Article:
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Japan Couples Get Married Cheap

October 20, 1998

TOKYO (AP) _ Growing up, Emi Shinozaki dreamed of a wedding with the works. There would be vows before a Shinto altar, a dramatic lightshow as she entered the reception, two or three different gowns and kimonos for her to model.

Then the economy intervened.

Japanese wedding ceremonies have long been among the most lavish and expensive to be found anywhere in the world _ averaging tens of thousands of dollars.

But as a measure of just how deeply Japan is feeling the pinch of nearly a decade in the economic dumps, this bastion of conspicuous spending is taking a major hit.

Industry analysts say young couples and parents who usually foot part of the bill are now opting for simpler nuptials. Originality is replacing gaudiness as the wedding buzzword, and some venerable but expensive traditions are falling by the wayside.

Shinozaki and her husband, for instance, chose to skip the cash gift from his family to hers, didn’t hire a traditional go-between and left off a ceremony at a Shinto shrine.

Instead, the held the wedding at a less expensive non-denominational site and put on the reception at a hotel.

``Couples are spending less and bringing more ideas of their own into their wedding,″ said Rika Hoshina, spokeswoman for Staff Promotion Co. Ltd., a bridal consulting company in Tokyo.

Hoshina said the average spent on weddings has declined the past five years. ``Because of the bad economy people prefer to save their money for future,″ she said.

Weddings still aren’t cheap, though.

According to a survey by the bridal magazine Zeksi, the average newlyweds in the Tokyo area spent nearly 11 percent less to tie the knot in 1997 than they did the year before. But the tab for the average 1997 wedding ran 5.9 million yen, or about $44,400.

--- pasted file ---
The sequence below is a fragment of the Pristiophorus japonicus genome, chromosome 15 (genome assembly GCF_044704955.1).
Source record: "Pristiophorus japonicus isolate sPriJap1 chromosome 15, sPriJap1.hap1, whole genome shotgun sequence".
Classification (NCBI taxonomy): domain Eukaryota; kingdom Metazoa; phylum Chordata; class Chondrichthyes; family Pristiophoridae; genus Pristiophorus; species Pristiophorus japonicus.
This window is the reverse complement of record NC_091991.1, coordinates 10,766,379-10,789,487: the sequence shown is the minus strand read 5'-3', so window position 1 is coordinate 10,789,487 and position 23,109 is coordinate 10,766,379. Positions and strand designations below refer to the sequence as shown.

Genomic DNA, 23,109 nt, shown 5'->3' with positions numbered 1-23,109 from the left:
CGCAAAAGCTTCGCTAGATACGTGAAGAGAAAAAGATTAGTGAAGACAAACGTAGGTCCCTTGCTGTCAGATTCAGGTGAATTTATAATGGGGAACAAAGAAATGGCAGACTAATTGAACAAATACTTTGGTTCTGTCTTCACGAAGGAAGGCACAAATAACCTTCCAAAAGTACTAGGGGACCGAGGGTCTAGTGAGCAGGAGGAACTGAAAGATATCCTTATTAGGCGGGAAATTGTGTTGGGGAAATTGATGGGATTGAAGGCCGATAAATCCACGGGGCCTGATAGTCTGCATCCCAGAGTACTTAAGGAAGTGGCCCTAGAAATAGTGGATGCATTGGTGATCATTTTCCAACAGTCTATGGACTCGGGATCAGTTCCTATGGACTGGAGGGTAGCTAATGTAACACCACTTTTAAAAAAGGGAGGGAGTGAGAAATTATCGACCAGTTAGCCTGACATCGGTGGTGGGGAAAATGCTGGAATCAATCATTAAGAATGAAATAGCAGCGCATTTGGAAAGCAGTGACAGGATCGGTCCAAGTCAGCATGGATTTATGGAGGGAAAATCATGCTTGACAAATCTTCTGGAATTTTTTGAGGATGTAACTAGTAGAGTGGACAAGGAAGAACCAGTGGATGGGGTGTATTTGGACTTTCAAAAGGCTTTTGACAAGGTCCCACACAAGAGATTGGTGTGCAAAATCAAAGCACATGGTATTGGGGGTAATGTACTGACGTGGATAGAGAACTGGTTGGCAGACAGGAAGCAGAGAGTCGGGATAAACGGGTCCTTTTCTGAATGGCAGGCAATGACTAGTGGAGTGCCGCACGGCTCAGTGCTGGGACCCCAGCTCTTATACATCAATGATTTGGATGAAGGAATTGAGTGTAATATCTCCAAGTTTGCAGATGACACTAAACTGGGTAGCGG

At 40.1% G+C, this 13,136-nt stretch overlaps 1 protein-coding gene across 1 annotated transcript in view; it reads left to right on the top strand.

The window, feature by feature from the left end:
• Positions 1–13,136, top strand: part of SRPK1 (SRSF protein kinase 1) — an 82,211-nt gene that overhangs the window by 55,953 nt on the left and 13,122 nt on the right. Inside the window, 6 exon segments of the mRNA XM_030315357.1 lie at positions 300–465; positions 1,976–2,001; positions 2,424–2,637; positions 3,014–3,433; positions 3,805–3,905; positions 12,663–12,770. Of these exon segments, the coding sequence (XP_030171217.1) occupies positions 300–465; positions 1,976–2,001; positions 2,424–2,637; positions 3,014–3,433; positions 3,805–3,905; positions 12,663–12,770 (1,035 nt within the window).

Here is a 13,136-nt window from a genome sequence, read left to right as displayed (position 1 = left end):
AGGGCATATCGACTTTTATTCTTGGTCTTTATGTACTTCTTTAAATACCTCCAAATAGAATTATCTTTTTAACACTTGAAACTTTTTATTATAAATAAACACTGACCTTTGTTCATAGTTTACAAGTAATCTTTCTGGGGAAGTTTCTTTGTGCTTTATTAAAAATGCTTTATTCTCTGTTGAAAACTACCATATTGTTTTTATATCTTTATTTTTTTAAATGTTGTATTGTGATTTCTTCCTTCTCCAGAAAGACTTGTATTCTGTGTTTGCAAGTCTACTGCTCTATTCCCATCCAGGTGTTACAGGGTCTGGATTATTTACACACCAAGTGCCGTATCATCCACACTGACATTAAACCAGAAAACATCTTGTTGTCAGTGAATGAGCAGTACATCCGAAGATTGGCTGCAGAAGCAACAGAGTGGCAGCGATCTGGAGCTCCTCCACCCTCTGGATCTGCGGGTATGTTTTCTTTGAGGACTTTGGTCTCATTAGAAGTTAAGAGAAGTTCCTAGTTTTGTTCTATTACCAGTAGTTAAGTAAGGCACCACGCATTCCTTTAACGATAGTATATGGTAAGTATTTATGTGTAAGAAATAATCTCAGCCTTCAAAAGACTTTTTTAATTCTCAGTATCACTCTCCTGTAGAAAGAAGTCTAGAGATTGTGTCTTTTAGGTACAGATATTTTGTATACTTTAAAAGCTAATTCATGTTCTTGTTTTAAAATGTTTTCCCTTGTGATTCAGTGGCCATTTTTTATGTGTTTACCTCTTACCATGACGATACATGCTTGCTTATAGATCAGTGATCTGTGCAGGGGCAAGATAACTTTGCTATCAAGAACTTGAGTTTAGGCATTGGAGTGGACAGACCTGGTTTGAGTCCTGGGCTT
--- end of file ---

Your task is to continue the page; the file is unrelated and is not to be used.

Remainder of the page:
Included in this figure are engagement gifts, the wedding ceremony itself, the honeymoon and furnishings for a new home.

During the go-go 1980s, when Japan’s economy was awash in easy credit, the already gaudy bent of weddings reached new highs.

It was almost de rigeur for couples to be brought into a banquet hall filled with fog from dry ice machines and for the bride to change gowns several times before the reception was over.

But the tighter economy is changing that.

According to the Zeksi survey, nearly one in every 10 couples had their weddings overseas last year as a way of cutting costs by combining ceremony with honeymoon.

The honeymoon itself is also becoming less of a given. Couples forgoing it last year represented 15 percent of all surveyed by Zeksi, twice as many as in 1996.

Bridal watchers say the plethora of magazines like Zeksi helps couples become more cost-conscious by giving them information on their options.

One beneficiary has been restaurants, where more and more receptions are being held rather than in more expensive hotels.

Hideyuki Yoda, manager of Ramages, a French restaurant in Tokyo, puts on about 150 weddings a year. He sees such weddings becoming more acceptable and shedding their former social stigma as cheap.

Yoda said a typical wedding at his restaurant costs less than $15,000 for 80 guests, while hotels average $22,600 to $30,000.

But amid all the cost-consciousness, Nagoya, a city in central Japan famous for its expensive weddings, is a glaring holdout.

Nagoya couples still spend an average of 7 million yen ($52,600) on their weddings.

Trucks specially built with big windows or open sides to show off furniture _ a required gift from bride to groom _ ply the streets.

Neighbors are invited to inspect the furniture and wedding gown, and four to five gifts are given to each guest attending the wedding itself, though one is the norm in the rest of Japan.

``People in Nagoya care what other people, especially relatives, say about them. People here tend to show off,″ said Misaki Fukumochi, who heads Birth Co., a Nagoya-based bridal consultant.

``But it’s true that if you’ve got three daughters, the household will go bankrupt marrying them off,″ she said.